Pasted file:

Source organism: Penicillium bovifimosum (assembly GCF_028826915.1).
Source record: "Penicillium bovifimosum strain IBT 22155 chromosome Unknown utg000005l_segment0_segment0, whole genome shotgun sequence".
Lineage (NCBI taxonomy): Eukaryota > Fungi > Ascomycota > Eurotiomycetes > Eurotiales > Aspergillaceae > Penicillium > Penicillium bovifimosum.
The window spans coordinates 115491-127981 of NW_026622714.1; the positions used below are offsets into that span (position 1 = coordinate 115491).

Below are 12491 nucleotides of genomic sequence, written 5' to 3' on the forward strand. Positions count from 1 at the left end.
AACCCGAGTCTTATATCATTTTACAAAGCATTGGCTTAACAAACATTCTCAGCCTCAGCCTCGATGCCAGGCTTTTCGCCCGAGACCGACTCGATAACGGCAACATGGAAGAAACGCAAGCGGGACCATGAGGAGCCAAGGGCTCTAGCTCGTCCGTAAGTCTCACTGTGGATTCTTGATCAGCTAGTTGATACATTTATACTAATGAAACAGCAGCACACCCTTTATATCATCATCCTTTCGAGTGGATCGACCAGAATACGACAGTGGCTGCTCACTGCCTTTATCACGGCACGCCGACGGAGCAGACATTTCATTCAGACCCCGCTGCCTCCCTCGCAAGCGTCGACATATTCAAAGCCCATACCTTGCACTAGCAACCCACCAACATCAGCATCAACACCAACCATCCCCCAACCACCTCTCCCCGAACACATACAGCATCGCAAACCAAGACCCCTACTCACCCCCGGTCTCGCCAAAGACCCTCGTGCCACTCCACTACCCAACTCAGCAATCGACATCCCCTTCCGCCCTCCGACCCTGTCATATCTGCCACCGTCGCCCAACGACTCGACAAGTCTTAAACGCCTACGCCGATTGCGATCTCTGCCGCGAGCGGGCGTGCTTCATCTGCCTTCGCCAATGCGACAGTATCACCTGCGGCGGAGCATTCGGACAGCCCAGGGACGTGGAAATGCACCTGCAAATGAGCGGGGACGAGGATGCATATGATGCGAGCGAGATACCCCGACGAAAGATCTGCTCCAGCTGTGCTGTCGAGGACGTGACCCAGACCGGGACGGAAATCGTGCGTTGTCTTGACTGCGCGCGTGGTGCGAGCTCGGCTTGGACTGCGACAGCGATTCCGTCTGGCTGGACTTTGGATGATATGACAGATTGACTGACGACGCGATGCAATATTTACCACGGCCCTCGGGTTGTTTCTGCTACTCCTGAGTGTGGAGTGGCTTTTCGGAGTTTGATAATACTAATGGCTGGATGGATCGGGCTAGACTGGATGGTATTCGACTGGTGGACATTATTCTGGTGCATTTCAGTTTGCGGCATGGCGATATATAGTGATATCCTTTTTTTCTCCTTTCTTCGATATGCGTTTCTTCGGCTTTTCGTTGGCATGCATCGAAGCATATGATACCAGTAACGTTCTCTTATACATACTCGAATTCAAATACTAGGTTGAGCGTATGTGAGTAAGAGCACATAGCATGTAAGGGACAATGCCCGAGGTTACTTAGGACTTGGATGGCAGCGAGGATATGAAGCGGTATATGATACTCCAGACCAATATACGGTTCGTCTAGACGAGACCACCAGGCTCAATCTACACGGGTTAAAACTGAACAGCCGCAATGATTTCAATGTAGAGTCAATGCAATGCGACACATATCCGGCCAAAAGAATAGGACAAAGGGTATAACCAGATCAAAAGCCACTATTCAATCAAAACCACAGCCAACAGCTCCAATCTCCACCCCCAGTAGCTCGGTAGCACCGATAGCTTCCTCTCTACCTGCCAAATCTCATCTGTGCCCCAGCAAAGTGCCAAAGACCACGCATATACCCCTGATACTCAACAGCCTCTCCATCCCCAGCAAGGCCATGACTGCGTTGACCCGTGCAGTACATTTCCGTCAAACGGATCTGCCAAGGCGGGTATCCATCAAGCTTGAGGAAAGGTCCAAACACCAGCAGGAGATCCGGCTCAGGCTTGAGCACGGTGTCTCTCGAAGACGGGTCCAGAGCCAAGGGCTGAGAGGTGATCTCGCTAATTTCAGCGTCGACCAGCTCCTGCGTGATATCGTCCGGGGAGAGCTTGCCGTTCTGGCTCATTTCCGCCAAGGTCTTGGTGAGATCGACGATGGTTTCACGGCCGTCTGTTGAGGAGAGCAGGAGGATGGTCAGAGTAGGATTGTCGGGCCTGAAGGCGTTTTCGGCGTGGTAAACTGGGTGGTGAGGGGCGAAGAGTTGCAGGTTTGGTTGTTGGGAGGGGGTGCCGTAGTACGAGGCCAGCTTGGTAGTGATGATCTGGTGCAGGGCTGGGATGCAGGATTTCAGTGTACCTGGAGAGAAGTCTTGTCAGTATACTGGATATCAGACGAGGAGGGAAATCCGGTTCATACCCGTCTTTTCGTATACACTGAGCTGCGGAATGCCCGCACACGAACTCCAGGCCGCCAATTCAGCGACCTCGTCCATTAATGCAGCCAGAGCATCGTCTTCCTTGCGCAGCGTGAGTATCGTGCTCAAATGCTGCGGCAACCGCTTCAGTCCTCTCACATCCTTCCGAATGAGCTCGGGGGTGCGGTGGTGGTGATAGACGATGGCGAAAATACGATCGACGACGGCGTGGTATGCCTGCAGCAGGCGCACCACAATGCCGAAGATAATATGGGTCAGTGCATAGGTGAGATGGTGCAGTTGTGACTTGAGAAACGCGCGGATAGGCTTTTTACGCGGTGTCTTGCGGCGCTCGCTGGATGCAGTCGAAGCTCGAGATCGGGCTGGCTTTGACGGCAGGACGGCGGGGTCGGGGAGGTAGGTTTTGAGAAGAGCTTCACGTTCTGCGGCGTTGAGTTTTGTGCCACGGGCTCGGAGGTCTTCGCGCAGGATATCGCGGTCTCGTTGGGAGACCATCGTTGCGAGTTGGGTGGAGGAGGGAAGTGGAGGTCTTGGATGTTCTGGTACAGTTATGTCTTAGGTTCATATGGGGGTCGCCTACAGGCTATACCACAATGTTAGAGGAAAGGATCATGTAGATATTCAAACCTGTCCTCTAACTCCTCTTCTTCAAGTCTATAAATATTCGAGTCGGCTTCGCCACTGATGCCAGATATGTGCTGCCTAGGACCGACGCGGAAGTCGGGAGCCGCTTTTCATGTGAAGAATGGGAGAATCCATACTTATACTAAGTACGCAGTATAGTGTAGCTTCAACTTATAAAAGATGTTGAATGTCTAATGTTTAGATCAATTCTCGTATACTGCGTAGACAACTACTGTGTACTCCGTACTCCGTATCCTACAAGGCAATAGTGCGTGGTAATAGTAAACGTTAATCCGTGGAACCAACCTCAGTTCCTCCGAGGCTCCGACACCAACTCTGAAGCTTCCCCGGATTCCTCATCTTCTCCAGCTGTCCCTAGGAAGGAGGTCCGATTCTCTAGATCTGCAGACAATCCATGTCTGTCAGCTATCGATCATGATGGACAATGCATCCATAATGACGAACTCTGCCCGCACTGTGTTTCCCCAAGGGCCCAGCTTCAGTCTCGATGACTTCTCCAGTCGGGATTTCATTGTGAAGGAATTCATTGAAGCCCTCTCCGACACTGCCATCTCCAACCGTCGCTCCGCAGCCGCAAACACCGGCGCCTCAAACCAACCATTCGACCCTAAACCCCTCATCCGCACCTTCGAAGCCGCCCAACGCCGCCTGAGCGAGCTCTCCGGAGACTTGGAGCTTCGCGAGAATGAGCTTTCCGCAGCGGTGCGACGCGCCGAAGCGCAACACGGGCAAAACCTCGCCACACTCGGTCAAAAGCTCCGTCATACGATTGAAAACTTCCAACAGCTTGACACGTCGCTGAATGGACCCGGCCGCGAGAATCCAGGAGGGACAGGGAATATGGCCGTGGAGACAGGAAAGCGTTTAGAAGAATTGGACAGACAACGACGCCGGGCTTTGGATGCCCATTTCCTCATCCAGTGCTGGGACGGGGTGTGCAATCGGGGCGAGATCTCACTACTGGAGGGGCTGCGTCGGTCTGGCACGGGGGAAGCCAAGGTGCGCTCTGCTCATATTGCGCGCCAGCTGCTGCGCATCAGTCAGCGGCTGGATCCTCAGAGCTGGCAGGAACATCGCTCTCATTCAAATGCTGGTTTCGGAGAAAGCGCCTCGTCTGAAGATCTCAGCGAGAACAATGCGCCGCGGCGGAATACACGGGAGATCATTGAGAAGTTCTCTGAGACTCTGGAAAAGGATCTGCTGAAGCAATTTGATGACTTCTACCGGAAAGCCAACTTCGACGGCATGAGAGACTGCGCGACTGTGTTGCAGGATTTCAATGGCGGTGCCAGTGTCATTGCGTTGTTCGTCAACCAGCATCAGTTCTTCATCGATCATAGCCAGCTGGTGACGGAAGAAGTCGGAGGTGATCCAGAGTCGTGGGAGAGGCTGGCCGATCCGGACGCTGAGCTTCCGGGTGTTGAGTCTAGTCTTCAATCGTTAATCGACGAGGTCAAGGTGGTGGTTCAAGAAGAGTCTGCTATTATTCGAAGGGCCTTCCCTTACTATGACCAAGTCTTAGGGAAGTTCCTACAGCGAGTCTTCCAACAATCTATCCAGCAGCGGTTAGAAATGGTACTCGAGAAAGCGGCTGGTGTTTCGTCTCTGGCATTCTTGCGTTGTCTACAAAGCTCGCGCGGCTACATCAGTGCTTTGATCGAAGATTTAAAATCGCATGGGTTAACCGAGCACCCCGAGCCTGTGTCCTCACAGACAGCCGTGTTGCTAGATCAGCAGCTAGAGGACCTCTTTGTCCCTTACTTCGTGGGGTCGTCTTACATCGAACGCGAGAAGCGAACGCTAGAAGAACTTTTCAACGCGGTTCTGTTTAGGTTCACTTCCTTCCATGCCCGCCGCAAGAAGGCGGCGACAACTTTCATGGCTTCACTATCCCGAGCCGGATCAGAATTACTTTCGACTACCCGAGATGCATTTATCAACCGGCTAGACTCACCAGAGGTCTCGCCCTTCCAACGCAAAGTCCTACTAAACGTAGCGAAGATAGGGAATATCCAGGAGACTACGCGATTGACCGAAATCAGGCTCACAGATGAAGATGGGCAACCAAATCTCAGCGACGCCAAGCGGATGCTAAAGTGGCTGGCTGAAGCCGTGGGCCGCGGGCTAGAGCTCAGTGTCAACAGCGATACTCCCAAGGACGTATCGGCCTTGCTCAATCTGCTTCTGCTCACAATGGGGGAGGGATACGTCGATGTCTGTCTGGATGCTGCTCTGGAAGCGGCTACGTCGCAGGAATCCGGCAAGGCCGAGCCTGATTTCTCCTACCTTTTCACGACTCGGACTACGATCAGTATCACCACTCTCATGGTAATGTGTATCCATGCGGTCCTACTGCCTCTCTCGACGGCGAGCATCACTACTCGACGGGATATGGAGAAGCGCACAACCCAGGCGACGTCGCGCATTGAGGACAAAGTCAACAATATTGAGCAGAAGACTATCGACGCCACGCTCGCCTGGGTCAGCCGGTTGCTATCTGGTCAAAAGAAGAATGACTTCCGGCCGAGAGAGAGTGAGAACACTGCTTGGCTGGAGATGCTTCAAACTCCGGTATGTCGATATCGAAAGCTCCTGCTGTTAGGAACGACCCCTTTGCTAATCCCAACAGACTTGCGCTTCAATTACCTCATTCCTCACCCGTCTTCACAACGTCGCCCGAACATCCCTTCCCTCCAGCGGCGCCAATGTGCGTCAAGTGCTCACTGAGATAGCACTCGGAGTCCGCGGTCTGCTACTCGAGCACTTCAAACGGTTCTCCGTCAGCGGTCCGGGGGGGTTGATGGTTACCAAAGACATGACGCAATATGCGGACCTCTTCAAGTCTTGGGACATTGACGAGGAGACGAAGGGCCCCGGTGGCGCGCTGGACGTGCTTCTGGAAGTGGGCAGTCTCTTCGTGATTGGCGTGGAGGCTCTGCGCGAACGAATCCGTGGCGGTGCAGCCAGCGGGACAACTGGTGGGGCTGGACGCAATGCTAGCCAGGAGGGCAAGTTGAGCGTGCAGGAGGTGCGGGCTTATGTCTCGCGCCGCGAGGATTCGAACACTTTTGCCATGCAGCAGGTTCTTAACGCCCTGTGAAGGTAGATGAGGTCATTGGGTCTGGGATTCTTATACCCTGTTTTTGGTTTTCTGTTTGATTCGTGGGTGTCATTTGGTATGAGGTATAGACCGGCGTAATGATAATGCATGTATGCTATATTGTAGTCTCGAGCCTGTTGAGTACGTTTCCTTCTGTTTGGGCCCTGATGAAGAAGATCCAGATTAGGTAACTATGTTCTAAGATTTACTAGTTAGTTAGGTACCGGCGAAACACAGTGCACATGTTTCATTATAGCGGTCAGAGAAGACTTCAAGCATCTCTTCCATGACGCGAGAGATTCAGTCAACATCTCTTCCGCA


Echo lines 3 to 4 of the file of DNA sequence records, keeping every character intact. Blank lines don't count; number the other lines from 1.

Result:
Lineage (NCBI taxonomy): Eukaryota > Fungi > Ascomycota > Eurotiomycetes > Eurotiales > Aspergillaceae > Penicillium > Penicillium bovifimosum.
The window spans coordinates 115491-127981 of NW_026622714.1; the positions used below are offsets into that span (position 1 = coordinate 115491).